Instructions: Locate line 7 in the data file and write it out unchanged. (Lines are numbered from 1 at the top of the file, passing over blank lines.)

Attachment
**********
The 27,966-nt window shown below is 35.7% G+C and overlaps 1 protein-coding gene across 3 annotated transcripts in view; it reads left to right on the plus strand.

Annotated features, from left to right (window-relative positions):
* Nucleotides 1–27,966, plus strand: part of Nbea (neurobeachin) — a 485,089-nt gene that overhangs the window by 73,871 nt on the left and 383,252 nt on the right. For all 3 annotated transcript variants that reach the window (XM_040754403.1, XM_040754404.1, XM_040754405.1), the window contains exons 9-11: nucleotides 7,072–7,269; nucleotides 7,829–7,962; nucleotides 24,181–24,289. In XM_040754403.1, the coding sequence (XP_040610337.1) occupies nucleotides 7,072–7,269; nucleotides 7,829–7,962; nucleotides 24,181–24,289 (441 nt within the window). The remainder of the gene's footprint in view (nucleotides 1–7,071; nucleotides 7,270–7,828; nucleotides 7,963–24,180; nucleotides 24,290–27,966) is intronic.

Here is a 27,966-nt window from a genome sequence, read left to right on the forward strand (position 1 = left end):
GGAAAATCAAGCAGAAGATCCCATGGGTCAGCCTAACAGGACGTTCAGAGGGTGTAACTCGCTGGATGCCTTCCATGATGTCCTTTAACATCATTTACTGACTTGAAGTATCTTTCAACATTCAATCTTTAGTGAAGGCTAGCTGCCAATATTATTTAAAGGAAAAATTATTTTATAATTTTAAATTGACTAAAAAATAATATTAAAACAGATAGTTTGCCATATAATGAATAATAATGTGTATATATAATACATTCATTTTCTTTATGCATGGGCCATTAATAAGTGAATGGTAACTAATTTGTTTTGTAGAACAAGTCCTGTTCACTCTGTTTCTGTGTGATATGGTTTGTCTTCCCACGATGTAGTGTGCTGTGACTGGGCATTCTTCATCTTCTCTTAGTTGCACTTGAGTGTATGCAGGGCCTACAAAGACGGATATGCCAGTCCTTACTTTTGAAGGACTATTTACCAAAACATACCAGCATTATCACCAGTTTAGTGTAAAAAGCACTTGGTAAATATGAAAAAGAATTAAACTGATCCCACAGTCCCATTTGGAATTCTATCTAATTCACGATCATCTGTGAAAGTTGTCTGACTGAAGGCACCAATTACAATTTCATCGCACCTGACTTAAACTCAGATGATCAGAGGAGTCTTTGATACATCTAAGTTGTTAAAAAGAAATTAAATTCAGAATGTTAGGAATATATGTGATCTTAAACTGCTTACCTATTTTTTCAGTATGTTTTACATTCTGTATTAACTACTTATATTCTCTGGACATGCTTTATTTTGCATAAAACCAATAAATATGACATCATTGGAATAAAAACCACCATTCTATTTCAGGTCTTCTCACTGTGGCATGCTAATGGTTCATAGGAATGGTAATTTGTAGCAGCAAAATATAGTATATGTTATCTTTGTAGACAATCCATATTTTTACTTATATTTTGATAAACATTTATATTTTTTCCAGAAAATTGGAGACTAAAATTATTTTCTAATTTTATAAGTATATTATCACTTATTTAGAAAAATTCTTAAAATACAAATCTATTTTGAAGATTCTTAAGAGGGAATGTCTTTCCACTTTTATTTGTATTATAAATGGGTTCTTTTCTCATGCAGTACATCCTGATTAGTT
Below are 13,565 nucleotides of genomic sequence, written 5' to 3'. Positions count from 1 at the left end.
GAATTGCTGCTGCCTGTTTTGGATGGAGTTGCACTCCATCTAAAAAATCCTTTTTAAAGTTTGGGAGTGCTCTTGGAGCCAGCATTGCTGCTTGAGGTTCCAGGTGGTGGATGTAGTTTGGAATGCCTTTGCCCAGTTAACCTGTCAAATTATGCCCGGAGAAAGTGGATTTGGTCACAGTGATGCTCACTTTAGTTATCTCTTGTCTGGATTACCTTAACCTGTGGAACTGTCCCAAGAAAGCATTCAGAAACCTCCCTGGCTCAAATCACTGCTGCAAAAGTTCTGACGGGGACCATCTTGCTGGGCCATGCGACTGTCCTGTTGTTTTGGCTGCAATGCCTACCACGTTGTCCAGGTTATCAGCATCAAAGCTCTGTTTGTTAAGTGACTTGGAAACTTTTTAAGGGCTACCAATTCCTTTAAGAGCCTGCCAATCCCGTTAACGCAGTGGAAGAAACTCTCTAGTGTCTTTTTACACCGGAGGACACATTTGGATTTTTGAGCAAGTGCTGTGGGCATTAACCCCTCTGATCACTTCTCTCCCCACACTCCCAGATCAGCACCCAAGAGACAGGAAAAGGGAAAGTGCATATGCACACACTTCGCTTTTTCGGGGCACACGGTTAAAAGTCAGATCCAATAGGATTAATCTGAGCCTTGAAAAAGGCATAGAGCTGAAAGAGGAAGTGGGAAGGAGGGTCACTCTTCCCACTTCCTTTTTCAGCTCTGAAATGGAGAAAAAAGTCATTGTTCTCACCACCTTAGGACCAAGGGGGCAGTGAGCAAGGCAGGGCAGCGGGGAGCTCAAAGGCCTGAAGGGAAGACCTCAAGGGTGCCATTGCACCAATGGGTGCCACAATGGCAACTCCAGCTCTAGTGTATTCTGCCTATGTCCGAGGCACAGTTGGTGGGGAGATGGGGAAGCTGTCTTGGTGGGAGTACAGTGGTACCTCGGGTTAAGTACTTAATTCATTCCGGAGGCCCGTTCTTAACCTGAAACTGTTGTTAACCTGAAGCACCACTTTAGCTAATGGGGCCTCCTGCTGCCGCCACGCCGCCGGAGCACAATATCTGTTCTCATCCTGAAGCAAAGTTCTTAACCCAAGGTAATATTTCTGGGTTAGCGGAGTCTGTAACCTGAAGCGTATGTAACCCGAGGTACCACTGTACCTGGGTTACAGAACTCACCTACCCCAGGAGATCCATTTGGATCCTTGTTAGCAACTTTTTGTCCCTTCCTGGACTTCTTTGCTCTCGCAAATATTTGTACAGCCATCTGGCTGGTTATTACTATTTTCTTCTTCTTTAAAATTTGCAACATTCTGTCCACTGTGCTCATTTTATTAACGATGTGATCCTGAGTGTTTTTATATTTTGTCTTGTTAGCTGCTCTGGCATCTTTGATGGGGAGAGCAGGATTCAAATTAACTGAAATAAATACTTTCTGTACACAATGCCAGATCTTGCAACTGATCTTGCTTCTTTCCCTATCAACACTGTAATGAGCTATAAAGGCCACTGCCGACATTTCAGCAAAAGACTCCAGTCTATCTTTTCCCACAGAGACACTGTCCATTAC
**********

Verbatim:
GAATTGCTGCTGCCTGTTTTGGATGGAGTTGCACTCCATCTAAAAAATCCTTTTTAAAGTTTGGGAGTGCTCTTGGAGCCAGCATTGCTGCTTGAGGTTCCAGGTGGTGGATGTAGTTTGGAATGCCTTTGCCCAGTTAACCTGTCAAATTATGCCCGGAGAAAGTGGATTTGGTCACAGTGATGCTCACTTTAGTTATCTCTTGTCTGGATTACCTTAACCTGTGGAACTGTCCCAAGAAAGCATTCAGAAACCTCCCTGGCTCAAATCACTGCTGCAAAAGTTCTGACGGGGACCATCTTGCTGGGCCATGCGACTGTCCTGTTGTTTTGGCTGCAATGCCTACCACGTTGTCCAGGTTATCAGCATCAAAGCTCTGTTTGTTAAGTGACTTGGAAACTTTTTAAGGGCTACCAATTCCTTTAAGAGCCTGCCAATCCCGTTAACGCAGTGGAAGAAACTCTCTAGTGTCTTTTTACACCGGAGGACACATTTGGATTTTTGAGCAAGTGCTGTGGGCATTAACCCCTCTGATCACTTCTCTCCCCACACTCCCAGATCAGCACCCAAGAGACAGGAAAAGGGAAAGTGCATATGCACACACTTCGCTTTTTCGGGGCACACGGTTAAAAGTCAGATCCAATAGGATTAATCTGAGCCTTGAAAAAGGCATAGAGCTGAAAGAGGAAGTGGGAAGGAGGGTCACTCTTCCCACTTCCTTTTTCAGCTCTGAAATGGAGAAAAAAGTCATTGTTCTCACCACCTTAGGACCAAGGGGGCAGTGAGCAAGGCAGGGCAGCGGGGAGCTCAAAGGCCTGAAGGGAAGACCTCAAGGGTGCCATTGCACCAATGGGTGCCACAATGGCAACTCCAGCTCTAGTGTATTCTGCCTATGTCCGAGGCACAGTTGGTGGGGAGATGGGGAAGCTGTCTTGGTGGGAGTACAGTGGTACCTCGGGTTAAGTACTTAATTCATTCCGGAGGCCCGTTCTTAACCTGAAACTGTTGTTAACCTGAAGCACCACTTTAGCTAATGGGGCCTCCTGCTGCCGCCACGCCGCCGGAGCACAATATCTGTTCTCATCCTGAAGCAAAGTTCTTAACCCAAGGTAATATTTCTGGGTTAGCGGAGTCTGTAACCTGAAGCGTATGTAACCCGAGGTACCACTGTACCTGGGTTACAGAACTCACCTACCCCAGGAGATCCATTTGGATCCTTGTTAGCAACTTTTTGTCCCTTCCTGGACTTCTTTGCTCTCGCAAATATTTGTACAGCCATCTGGCTGGTTATTACTATTTTCTTCTTCTTTAAAATTTGCAACATTCTGTCCACTGTGCTCATTTTATTAACGATGTGATCCTGAGTGTTTTTATATTTTGTCTTGTTAGCTGCTCTGGCATCTTTGATGGGGAGAGCAGGATTCAAATTAACTGAAATAAATACTTTCTGTACACAATGCCAGATCTTGCAACTGATCTTGCTTCTTTCCCTATCAACACTGTAATGAGCTATAAAGGCCACTGCCGACATTTCAGCAAAAGACTCCAGTCTATCTTTTCCCACAGAGACACTGTCCATTAC